See if any of these links provide some help -







If you are looking to purchase software, I will leave that to others more experience than myself.

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Old 20th January 2009, 12:34 PM   #7
sreten is offline sreten  United Kingdom
Join Date: Nov 2003
Location: Brighton UK
Originally posted by BlueWizard

I sort of, more or less, kind of, disagree with Undefinition.


I'd say you are not following what he is saying .....

FWIW IMO given what your saying and he is saying,
he right and you are wrong. IMO what your saying
is misleading, he is erring towards being cautious.


See links for "how to" 3 way design + free tools + info :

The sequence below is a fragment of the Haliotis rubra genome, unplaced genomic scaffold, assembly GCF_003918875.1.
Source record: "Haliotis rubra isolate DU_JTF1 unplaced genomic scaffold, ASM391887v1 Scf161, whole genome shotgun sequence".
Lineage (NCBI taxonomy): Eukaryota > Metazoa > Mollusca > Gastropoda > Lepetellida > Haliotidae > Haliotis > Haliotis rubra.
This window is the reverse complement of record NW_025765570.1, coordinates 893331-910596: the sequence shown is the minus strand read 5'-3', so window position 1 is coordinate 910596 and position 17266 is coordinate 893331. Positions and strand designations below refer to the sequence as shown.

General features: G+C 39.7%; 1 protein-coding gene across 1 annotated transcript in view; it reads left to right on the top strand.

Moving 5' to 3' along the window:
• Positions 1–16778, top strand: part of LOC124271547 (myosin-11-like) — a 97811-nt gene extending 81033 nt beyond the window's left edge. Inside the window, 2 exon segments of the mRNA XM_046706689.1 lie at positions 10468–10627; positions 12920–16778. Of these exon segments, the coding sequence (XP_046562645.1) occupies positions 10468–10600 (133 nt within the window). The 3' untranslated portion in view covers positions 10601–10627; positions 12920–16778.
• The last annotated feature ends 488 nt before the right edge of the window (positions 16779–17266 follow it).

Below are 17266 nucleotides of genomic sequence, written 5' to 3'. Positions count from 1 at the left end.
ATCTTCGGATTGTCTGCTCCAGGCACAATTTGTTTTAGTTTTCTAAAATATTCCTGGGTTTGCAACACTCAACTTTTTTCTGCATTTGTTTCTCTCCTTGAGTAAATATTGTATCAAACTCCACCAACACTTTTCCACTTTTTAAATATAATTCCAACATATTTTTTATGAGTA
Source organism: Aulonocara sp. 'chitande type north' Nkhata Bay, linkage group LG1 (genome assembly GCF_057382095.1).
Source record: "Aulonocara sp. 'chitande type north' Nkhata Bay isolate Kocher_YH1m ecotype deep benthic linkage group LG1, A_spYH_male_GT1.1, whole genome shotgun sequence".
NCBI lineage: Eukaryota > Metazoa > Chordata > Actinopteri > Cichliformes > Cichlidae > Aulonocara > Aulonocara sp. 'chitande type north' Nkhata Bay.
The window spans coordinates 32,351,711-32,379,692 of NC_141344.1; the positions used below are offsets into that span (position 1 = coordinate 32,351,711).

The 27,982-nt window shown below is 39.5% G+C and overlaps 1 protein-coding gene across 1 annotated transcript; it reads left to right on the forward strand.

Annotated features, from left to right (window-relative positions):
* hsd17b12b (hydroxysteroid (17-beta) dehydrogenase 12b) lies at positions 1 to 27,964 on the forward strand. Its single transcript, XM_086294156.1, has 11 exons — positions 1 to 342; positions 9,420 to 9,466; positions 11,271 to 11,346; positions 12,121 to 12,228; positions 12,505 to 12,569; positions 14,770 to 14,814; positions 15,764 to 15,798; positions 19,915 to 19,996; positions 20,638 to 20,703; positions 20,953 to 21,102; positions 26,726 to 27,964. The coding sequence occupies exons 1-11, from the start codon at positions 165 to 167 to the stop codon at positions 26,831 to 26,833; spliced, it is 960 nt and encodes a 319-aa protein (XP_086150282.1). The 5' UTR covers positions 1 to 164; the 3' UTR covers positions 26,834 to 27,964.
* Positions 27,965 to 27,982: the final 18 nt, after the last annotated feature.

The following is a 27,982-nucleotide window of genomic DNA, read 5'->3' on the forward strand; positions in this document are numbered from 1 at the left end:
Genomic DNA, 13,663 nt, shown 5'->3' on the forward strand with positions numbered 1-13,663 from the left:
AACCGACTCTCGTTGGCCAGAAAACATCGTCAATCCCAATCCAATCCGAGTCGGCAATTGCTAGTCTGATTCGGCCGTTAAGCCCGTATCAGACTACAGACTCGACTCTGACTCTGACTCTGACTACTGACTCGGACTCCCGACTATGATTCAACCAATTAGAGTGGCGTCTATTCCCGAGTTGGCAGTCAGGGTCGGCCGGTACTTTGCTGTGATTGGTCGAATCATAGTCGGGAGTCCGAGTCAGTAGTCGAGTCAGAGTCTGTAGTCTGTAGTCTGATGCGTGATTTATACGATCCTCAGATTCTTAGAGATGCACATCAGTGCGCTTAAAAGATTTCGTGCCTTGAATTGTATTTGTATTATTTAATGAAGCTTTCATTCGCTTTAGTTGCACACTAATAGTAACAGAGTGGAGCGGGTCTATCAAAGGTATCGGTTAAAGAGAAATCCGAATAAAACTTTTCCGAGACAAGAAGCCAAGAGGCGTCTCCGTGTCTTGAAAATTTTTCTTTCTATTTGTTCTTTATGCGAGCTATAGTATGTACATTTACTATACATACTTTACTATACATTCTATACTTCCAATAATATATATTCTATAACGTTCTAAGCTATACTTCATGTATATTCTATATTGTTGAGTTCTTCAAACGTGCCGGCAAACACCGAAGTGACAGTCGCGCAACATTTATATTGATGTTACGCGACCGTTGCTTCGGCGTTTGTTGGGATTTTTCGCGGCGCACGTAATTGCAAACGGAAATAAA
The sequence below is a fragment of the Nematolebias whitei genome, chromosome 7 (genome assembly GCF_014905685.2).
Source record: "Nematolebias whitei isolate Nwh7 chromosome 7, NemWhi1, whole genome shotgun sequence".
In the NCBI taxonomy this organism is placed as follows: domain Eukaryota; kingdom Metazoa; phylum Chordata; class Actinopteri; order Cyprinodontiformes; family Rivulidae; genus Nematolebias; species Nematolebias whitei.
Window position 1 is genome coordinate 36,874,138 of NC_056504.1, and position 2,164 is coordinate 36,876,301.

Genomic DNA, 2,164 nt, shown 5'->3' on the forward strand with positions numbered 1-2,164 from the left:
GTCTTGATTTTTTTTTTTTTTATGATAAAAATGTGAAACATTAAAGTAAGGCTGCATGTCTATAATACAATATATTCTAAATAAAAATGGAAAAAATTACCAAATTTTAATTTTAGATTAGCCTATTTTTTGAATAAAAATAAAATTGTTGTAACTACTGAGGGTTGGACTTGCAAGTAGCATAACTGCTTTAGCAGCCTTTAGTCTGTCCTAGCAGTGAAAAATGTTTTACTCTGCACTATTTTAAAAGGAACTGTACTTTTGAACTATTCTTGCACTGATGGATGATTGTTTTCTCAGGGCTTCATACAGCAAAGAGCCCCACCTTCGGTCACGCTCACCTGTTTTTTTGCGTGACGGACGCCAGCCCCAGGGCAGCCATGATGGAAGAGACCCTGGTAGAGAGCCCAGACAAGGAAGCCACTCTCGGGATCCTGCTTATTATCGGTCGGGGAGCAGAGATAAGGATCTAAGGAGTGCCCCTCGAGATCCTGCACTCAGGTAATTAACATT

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Old 20th January 2009, 01:33 PM   #8
gaborbela is offline gaborbela  Canada
diyAudio Member
Join Date: Sep 2005
Default Thank you guys

Thank you guys it is a big difference your posts and the first post .
Thank you very much for your help instead the encouragement .
Even if I would be a totally newbie , everybody started sometimes somewhere . No one was born like He knew everything about the speaker XO design .
Your words are kind an encourage , thank you very much .
I do not want to by a software for one XO but if I find any free software or any help that what I originally I wanted .
Million thanks one more times .
Your word are kind and helpful even I didn't check yet the links I wanted to thank you at first .
God bless you guys .
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Old 20th January 2009, 01:39 PM   #9